I love Ian McEwan. Among other works, his short novel On Chesil Beach absolutely blew my mind with its delicious description, compassion, and nearly telepathic internal narrative of a young couple engaged in the young-couple drama and anxiety of their wedding night.
He schools me, does Mr. McEwan. So I was pleased to come across his article When I Stop Believing In Fiction in the New Republic. In part because I am at the stage he discusses: ending one novel, beginning another.
A sometimes treacherous ground for him, this sloughing off of one imaginary world and the emptiness before engaging with another. A time when, he says, he starts asking those Big Questions.
You know: what’s the point? Although, being a writer, his morph into what’s the point… of these made-up people and places, of the world’s huge burden of literature… “what will I have or know at the end of yet another novel beyond Henry’s remorse or triumph?” Teach me about the world! he says, meaning science, history, botany, and all those facts and happenings that really exist.
A loss of faith.
But it’s the details that bring him back – those delicious phrases, the art of the thing: the skillful description of a July heatwave, a man’s too-tight shoes…
I get that. Lately I’ve been reading a lot – finding those amazing details in The Antagonist by Lynn Coady and The Sense of an Ending by Julian Barnes. Wonderful, skillful books that have ushered me back into my own act of creating, even as edits continue on Swarm, a novel which is, pretty much, done.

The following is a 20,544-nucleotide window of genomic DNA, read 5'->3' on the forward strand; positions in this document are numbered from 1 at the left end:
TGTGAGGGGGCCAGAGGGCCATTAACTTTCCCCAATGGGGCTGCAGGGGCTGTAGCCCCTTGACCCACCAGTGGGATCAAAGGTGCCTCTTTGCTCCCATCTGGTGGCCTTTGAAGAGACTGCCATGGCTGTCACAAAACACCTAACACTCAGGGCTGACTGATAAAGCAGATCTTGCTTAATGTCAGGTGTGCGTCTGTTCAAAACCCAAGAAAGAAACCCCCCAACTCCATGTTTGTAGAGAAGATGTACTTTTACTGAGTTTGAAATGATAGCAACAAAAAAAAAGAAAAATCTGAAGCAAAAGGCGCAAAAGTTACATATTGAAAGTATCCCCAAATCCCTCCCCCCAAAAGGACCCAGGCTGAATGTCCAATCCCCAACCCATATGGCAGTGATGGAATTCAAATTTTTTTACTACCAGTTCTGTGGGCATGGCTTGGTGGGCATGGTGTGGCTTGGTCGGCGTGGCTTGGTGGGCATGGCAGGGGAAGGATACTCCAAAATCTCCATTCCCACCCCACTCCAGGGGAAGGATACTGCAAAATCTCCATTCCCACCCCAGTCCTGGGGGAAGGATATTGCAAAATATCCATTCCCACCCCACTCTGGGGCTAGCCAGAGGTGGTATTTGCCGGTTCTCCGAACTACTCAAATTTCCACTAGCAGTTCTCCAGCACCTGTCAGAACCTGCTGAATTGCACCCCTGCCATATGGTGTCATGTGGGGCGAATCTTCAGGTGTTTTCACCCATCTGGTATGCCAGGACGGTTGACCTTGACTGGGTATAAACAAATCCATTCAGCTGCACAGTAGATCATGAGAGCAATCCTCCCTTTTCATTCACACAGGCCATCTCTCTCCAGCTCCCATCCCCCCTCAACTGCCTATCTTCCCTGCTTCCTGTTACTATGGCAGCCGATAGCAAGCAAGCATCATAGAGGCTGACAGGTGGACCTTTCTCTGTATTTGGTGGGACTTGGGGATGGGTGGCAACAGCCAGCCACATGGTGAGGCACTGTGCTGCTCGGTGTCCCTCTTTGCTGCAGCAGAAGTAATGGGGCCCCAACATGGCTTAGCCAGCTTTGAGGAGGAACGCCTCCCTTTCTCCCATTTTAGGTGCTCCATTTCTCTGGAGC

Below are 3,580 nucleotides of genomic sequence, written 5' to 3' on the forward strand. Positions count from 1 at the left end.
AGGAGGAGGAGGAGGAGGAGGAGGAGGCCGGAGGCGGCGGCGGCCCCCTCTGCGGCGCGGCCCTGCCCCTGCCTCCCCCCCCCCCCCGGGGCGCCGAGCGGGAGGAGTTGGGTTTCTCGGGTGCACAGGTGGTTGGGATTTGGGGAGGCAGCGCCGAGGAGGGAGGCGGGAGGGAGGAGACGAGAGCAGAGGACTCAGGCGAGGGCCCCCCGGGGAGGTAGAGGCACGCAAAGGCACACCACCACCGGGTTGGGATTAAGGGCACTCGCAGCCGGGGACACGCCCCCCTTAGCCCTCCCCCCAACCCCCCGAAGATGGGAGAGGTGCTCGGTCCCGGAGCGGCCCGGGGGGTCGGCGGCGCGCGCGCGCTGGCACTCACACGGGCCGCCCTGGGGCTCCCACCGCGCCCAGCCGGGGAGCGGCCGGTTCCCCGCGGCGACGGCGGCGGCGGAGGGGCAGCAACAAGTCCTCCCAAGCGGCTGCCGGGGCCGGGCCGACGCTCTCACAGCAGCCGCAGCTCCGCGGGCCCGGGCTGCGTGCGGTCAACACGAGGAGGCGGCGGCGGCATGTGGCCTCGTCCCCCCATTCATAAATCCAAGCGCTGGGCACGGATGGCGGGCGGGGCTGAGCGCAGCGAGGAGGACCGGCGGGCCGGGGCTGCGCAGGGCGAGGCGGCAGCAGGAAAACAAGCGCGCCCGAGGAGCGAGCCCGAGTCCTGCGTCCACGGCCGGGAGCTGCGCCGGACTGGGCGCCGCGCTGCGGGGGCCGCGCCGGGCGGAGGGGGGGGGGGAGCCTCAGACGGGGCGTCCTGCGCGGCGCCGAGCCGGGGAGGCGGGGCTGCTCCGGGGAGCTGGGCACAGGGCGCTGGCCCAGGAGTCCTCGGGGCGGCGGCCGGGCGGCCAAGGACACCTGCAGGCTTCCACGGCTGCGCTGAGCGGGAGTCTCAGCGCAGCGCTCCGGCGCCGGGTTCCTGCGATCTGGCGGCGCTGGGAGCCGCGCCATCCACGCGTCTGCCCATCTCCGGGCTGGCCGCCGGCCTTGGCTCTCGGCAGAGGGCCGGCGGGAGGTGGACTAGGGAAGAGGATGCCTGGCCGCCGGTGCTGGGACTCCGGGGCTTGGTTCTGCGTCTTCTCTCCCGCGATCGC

It’s a weird thing, this profession of making stuff up. Really, in a place I don’t yet truly know and that’s so much about nature (my daily excursions are to walk the dog on the wilderness trail behind our house), my imaginary worlds sometimes seem a bit more real than the snow and sky of the actual.
This morning I wrote about a woman who grows chives that form those purple pom-poms in the first summer heat and yellow cherry tomatoes that glow like little lanterns. After the rain, all the plants on her fire-escape droop like discarded clothing…
And how great is that: to create summer while outside the world is a frozen tableaux of snow and poplar? To make another reality.